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Australia's Vast, Scattershot Censorship Blacklist Revealed 401

Posted by timothy
from the please-don't-click-here dept.
mask.of.sanity writes "Australia's secretive Internet filter blacklist held by its communications watchdog has been leaked, revealing the government has understated the amount of banned Web pages by more than 1000. Multiple legitimate businesses and Web sites have been banned including two bus companies, online poker sites, multiple Wikipedia entries, Google and Yahoo group pages, a dental surgery and a tour operator. Andrew Twaits, CEO of Betfair, a billion-dollar business blocked by the blacklist, was furious the government has potentially annexed tens of millions of dollars in revenue after the Betfair.com gambling site was blacklisted. The blacklists were reportedly leaked by a Web filter operator to wikileaks which has published the full list of banned URLs. Outraged privacy advocates say the government has effectively lied about the amount of URLs included in the blacklists, totaling more than 2300, and the type of content which it would ban. The leak follows a series of attacks on the watchdog in which irate users successfully lobbied for web sites to be banned, only to be threatened with an $11,000 fine for publishing the link contained in the PR response. It was also revealed the watchdog can ban Web sites at a whim, with no accountability."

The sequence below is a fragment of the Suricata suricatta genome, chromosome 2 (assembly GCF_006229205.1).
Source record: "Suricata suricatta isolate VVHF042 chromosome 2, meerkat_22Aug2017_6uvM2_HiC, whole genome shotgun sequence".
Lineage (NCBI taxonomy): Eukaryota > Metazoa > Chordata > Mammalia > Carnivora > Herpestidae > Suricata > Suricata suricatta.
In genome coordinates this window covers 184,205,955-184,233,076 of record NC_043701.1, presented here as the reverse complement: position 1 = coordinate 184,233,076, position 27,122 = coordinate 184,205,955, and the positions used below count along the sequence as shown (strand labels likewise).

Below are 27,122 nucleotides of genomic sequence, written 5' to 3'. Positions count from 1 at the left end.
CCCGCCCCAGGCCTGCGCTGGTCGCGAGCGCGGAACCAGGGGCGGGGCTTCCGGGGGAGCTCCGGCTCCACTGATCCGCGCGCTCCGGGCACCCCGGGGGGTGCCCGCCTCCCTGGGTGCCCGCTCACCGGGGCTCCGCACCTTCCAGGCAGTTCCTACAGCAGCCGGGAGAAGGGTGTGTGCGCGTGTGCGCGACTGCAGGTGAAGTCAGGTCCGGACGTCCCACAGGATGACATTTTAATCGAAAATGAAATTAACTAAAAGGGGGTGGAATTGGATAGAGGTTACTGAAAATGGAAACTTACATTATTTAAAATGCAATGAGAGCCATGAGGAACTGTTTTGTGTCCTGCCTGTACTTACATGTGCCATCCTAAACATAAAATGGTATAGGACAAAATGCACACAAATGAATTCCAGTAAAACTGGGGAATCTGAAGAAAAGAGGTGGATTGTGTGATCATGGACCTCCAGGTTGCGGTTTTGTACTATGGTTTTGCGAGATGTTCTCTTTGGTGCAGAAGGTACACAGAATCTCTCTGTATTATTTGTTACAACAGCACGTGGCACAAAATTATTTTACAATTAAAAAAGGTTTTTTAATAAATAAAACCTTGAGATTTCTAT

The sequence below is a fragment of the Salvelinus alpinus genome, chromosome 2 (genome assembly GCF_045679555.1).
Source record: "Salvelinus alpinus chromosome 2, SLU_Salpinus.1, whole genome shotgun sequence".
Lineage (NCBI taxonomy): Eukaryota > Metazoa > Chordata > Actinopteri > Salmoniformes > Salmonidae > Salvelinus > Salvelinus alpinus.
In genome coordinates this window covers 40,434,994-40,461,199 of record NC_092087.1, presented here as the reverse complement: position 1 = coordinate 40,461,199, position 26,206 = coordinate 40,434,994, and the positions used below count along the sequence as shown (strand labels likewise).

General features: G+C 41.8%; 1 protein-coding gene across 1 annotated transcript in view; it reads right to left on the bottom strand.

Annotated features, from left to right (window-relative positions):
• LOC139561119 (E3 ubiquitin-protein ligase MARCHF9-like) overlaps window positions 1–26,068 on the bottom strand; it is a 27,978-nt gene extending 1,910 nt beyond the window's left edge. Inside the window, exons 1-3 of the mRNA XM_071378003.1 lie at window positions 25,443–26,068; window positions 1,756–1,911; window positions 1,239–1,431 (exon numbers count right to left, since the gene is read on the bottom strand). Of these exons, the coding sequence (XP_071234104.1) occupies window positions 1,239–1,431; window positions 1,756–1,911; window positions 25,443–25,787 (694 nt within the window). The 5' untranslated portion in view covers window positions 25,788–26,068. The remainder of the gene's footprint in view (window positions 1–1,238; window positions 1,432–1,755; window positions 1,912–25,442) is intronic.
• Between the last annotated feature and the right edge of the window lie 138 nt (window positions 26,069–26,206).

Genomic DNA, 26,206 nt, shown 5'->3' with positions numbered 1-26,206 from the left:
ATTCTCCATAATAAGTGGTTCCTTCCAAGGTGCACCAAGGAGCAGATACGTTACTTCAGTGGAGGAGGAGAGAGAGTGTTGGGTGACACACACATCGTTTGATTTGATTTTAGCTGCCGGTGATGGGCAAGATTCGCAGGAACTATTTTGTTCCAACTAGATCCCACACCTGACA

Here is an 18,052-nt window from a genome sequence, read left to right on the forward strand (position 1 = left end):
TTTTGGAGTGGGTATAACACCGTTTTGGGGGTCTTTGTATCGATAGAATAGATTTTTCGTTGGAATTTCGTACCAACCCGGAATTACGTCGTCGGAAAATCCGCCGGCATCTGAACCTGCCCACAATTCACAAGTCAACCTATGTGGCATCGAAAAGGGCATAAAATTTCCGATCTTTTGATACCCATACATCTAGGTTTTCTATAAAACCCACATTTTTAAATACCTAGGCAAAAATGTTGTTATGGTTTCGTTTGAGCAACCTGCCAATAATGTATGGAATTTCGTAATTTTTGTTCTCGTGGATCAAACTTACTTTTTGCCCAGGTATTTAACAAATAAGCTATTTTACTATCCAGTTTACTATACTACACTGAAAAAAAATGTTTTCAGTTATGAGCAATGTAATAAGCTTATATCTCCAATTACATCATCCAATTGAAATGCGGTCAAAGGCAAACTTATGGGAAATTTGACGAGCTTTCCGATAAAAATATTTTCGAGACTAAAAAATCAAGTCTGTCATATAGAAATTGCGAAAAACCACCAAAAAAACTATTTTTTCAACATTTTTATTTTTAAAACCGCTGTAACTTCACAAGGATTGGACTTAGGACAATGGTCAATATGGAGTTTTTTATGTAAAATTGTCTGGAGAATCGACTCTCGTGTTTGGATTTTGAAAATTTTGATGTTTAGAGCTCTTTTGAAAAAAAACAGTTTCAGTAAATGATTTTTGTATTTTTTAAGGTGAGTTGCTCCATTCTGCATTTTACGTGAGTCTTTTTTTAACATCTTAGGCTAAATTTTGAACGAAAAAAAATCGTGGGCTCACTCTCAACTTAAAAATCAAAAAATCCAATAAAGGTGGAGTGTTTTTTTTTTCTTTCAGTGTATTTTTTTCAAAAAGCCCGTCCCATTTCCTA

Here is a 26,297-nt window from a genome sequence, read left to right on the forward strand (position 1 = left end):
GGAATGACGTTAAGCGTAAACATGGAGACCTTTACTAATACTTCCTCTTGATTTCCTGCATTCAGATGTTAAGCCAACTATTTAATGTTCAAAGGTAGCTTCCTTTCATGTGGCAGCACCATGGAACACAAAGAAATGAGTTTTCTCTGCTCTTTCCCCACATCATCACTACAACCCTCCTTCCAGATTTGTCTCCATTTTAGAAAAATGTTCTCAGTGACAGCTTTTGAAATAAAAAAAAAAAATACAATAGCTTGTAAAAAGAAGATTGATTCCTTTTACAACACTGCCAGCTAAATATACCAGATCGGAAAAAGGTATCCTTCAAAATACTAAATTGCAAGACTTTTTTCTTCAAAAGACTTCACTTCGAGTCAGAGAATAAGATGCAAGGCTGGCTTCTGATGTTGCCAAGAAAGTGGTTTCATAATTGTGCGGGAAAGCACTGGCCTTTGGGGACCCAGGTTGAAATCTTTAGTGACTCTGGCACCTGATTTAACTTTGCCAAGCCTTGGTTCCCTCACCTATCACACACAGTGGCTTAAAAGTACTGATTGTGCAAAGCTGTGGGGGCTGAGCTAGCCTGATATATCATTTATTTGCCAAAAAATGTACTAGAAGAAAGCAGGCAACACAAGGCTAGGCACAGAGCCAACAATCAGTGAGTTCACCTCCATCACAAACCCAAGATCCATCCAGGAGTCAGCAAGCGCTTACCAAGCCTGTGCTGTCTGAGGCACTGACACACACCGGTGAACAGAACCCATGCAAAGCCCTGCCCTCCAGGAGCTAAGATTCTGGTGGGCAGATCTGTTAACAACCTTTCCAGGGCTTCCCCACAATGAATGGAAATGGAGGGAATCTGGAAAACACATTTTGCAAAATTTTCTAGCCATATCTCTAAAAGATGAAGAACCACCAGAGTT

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Australia's Vast, Scattershot Censorship Blacklist Revealed